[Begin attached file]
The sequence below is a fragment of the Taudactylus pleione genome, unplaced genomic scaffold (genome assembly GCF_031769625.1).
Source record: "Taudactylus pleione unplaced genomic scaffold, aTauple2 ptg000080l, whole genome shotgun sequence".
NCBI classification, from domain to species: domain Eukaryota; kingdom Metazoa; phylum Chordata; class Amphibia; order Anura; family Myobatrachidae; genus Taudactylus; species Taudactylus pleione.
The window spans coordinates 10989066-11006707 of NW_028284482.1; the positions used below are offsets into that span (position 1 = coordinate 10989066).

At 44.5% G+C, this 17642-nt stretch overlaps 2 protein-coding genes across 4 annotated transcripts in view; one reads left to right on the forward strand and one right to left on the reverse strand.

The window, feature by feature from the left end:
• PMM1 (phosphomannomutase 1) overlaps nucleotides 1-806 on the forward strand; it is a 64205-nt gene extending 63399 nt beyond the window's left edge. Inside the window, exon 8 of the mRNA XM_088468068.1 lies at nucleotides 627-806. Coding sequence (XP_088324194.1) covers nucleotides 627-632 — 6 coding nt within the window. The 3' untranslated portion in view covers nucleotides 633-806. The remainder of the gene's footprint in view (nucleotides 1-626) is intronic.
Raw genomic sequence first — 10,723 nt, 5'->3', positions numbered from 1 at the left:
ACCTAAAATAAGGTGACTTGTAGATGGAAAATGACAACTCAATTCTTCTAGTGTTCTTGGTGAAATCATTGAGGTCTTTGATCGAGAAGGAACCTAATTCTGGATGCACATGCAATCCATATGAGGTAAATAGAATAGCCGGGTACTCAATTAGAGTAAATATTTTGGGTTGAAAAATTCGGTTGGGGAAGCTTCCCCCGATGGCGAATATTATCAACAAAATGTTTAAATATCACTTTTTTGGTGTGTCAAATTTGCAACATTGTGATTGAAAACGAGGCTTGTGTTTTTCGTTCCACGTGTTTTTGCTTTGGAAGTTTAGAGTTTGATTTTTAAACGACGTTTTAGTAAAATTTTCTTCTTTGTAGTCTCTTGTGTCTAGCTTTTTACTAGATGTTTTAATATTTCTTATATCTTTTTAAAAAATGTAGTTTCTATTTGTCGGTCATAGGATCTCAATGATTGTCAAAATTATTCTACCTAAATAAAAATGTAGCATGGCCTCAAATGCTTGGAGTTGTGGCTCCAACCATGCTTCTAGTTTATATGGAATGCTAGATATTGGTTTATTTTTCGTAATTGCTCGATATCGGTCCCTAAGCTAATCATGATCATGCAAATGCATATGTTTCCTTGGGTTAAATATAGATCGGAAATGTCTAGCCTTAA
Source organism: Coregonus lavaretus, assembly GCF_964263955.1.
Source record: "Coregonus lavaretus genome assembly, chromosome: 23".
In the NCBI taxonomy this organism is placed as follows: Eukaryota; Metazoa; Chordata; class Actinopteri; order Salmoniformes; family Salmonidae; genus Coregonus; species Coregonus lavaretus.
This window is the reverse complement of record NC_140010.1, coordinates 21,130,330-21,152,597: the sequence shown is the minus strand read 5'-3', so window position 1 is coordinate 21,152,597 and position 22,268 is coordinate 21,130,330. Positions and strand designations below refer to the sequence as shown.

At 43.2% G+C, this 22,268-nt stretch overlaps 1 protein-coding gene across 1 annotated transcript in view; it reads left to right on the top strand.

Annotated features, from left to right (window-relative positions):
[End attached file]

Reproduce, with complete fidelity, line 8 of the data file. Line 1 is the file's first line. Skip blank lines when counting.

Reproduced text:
Raw genomic sequence first — 10,723 nt, 5'->3', positions numbered from 1 at the left: